They were down 49% in Q1 2021 and face about 10 lawsuits from investors into the hedge fund. There was also a Congressional hearing about Gamestop where DFV actually had to testify before Congress about the Gamestop short squeeze amidst potential market manipulation.

Furthermore, the popular trading app Robinhood faced some lawsuits because they did not allow users to buy or sell Gamestop during the most critical point in the short squeeze. 

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Making Money With Meme Stocks

Now, you might see a 33x increase in the price and think everyone involved in the Gamestop short squeeze made a lot of money. 

That is only partly correct.

Sure, early investors made a lot of money on paper. But many on Wall Street Bets simply watched the price go up and watched the price go down. They had big paper gains, but not the best realized gains.

So, how do you make money with meme stocks?

You must sell the stocks to realize the gains. A company like Gamestop or AMC is not cryptocurrency. These are not very good long term plays. 

Of course, 33x gains are not as good as 10x gains. But 10x gains are still good enough that it’s worth at least taking some profit. 

Are Meme Stocks (Stonks) Here To Stay?

Yes, if money can be made with meme stocks, then they will continue to be popular. On that note, AMC has gone up 400% over the past week, so the future is looking bright for meme stocks. 

An especially ripe target for meme stocks will likely be forgotten companies that are still publicly traded. Companies like BlackBerry, Bed Bath and Beyond, AMC, and Gamestop are prime examples of meme stock companies.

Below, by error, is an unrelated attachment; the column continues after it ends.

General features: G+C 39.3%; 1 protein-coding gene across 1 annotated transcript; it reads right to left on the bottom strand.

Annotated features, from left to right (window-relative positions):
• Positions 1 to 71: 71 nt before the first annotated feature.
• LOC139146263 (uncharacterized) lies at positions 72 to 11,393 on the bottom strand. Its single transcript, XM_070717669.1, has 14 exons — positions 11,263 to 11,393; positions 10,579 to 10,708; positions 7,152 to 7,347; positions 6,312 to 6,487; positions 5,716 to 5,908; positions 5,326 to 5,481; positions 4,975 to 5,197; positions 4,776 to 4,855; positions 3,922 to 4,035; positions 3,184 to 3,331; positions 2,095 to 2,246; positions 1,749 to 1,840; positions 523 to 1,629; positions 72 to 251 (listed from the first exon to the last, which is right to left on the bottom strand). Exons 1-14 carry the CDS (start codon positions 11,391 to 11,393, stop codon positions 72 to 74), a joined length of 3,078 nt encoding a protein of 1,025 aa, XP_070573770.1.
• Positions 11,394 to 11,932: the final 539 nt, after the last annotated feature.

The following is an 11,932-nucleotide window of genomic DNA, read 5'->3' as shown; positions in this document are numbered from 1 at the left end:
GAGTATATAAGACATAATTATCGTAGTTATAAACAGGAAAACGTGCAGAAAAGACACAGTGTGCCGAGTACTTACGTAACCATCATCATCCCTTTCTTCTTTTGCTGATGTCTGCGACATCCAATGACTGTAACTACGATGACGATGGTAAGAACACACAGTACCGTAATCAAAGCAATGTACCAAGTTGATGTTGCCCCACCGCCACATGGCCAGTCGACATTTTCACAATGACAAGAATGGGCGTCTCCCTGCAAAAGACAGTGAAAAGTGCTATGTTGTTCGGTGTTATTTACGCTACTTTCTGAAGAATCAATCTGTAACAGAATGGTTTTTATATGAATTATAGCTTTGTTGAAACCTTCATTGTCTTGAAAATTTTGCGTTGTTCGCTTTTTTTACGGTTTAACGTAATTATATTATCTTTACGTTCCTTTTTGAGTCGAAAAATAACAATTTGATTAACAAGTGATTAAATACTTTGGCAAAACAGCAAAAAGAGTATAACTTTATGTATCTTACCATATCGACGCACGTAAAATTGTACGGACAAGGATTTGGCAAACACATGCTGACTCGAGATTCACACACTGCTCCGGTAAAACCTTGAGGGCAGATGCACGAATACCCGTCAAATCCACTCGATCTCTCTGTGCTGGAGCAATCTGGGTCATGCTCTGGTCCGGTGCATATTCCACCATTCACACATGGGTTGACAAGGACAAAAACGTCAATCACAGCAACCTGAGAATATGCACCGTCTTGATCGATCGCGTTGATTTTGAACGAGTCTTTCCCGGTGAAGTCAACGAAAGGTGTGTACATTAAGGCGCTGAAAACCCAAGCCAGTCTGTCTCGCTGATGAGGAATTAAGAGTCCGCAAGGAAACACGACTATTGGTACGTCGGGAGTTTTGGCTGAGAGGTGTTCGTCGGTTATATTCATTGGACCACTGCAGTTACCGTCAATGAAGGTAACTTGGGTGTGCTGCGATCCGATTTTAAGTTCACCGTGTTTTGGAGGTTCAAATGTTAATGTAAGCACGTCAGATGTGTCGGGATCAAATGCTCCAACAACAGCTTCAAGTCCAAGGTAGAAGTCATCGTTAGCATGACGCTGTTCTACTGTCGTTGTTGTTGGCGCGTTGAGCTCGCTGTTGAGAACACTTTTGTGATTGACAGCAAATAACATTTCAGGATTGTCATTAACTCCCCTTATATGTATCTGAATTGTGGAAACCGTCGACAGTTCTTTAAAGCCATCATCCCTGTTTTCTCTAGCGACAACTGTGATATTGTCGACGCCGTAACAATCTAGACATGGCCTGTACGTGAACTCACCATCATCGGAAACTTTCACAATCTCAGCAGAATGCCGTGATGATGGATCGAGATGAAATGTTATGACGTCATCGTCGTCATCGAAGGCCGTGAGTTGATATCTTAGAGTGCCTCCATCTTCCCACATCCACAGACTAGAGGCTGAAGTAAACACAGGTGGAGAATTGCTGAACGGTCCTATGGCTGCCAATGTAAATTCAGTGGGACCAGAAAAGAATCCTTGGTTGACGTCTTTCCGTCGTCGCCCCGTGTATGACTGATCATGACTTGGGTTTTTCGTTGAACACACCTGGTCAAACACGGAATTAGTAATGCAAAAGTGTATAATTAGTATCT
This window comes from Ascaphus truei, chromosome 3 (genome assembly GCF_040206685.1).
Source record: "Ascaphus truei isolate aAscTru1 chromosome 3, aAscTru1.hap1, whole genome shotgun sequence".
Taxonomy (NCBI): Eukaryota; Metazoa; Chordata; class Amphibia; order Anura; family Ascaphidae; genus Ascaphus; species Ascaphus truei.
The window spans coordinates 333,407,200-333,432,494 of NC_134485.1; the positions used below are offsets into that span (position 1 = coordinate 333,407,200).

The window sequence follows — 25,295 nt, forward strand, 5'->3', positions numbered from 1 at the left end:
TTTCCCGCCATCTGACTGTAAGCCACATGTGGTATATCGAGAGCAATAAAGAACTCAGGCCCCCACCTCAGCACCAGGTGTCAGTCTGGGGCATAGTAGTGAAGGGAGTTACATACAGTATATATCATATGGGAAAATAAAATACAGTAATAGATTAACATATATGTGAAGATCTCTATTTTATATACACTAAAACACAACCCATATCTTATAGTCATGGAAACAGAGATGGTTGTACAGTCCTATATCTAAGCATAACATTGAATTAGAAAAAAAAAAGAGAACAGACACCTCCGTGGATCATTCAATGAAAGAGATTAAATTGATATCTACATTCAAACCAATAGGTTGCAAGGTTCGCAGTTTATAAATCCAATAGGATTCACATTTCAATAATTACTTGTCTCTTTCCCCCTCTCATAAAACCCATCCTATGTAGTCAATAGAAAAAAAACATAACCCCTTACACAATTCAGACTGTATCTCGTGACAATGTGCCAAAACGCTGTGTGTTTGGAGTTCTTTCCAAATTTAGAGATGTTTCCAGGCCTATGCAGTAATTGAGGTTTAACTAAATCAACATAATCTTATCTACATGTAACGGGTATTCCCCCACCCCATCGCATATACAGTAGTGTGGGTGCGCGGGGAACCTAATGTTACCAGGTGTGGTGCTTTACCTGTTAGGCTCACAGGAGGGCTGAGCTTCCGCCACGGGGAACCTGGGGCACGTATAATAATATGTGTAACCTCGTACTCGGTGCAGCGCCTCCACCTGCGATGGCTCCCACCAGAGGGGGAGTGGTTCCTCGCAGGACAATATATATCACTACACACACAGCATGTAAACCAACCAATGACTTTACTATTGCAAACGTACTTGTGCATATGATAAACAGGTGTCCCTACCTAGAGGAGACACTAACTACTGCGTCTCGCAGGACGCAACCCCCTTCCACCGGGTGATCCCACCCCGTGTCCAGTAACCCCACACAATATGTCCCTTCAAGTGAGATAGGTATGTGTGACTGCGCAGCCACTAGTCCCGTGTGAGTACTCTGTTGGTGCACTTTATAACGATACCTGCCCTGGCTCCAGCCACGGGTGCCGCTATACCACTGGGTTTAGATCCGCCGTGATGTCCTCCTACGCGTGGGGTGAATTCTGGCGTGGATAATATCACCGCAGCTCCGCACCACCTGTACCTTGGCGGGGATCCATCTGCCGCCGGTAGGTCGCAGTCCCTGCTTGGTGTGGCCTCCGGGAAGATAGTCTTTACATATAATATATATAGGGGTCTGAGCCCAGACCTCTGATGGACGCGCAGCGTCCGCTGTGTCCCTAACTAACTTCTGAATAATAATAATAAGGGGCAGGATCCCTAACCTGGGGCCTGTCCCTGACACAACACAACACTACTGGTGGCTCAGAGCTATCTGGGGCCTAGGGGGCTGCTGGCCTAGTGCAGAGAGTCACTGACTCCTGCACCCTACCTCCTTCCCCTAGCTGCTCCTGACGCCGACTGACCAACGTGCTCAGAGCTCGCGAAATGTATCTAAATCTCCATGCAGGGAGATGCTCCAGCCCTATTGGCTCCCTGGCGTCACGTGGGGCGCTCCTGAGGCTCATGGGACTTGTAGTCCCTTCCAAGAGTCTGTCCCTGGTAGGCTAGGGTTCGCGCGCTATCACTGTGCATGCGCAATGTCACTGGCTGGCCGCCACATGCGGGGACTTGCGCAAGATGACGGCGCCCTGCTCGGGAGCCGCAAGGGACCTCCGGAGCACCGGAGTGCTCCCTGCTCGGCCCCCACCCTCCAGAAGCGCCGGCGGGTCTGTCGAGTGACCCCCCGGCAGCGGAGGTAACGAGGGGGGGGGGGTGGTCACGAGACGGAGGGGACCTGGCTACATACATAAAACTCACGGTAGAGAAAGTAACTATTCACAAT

Meme Stock Lingo

Meme stocks have a fair amount of lingo associated with them. This is understandable as online communities tend to create their own lingo and memes. We will cover some of that lingo in this section.

Diamond Hands

Diamond hands refer to meme stock investors that will hold their stocks through severe downturns. 

Paper Hands

Paper hands refer to investors that will sell their stocks when the price goes down. The paper in this refers to the investors folding or breaking like a piece of paper.

Stonks

Stonks is simply another way to say stocks on WallStreetBets. It’s a funny misspelling and is typically used in image memes. 

Rockets, Mooning, or ‘To The Moon’

All of these refer to the stock rising in price. 

Apes

Apes refer to WallStreetBets users that have invested in a stock. They are called apes because they will aggressively go into the stock.

Bear

Bears are simply investors that are pessimistic about the price. They typically hold a short position in the stock being discussed. 

Melvin Capital, for instance, was a bear about Gamestop because of their large short position.

Tendies

Tendies refers to chicken tenders. These are what WallStreetBets investors say they will jokingly buy with their earnings from the stock. Tendies can also be used as a replacement for dollars on WallStreetBets.

YOLO

Finally, YOLO stands for You Only Live Once. Basically, this is an investor posting a screenshot of the 

Final Thoughts

That about sums it up for Gamestonk and the rise of meme stocks. These stocks are here to stay. They will be a small subset of the market, but will attract both retail investors and institutional investors looking to make some money. 

If you want to check out the latest news on meme stocks, then we recommend visiting r/WallStreetBets.